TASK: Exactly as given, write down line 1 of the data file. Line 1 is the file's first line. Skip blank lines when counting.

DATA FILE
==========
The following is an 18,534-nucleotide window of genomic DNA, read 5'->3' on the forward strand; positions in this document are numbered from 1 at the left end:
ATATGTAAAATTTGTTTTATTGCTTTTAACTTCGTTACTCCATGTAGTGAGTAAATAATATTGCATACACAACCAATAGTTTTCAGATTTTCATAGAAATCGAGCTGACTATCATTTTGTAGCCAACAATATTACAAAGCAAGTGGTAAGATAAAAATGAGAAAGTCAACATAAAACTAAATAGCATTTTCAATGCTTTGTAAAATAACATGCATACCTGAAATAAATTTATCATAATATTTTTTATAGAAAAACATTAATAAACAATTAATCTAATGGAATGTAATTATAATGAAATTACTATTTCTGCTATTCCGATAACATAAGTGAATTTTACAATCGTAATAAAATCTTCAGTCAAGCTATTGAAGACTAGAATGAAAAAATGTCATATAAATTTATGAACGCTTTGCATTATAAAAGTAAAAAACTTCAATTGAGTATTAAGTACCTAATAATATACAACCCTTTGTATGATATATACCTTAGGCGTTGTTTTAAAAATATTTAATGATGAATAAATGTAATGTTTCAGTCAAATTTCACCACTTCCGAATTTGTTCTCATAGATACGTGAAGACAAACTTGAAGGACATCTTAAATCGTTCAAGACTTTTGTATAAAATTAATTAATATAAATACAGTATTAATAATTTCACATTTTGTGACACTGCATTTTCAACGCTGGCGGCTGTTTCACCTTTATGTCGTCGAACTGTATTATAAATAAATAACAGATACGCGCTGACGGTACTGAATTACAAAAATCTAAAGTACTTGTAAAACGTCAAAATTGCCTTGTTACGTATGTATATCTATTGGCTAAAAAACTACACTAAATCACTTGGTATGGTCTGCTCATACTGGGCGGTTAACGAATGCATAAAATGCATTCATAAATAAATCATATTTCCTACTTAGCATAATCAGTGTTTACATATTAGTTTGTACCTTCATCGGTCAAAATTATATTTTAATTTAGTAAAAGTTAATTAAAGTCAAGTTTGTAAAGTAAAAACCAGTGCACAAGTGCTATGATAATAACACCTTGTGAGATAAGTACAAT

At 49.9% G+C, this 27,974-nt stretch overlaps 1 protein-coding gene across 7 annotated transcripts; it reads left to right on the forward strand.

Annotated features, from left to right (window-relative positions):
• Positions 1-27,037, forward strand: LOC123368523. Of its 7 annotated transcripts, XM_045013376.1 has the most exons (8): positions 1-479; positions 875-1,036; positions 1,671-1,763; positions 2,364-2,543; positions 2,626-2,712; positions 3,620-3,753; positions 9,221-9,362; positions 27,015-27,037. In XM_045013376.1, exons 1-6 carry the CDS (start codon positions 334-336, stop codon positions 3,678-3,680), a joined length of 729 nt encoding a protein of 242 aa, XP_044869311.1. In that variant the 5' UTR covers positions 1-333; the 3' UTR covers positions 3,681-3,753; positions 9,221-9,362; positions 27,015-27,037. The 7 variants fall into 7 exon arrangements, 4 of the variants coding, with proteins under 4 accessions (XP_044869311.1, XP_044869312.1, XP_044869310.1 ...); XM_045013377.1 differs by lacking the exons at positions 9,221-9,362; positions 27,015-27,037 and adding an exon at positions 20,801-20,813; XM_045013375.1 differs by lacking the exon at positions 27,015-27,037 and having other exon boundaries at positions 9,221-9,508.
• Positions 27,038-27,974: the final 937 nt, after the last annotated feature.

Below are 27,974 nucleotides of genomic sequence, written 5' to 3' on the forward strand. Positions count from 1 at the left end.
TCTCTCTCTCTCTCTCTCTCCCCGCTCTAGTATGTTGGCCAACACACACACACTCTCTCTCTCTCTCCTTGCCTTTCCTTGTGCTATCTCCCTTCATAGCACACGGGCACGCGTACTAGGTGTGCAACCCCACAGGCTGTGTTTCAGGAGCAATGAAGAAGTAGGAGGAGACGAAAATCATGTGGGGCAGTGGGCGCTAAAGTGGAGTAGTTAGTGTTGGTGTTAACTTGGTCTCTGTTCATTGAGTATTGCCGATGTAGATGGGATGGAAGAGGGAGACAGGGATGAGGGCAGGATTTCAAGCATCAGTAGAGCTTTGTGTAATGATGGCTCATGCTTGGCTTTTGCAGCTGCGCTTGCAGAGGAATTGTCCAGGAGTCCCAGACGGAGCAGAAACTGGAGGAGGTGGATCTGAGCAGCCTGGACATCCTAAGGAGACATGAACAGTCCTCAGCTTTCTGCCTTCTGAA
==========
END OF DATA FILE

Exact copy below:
The following is an 18,534-nucleotide window of genomic DNA, read 5'->3' on the forward strand; positions in this document are numbered from 1 at the left end: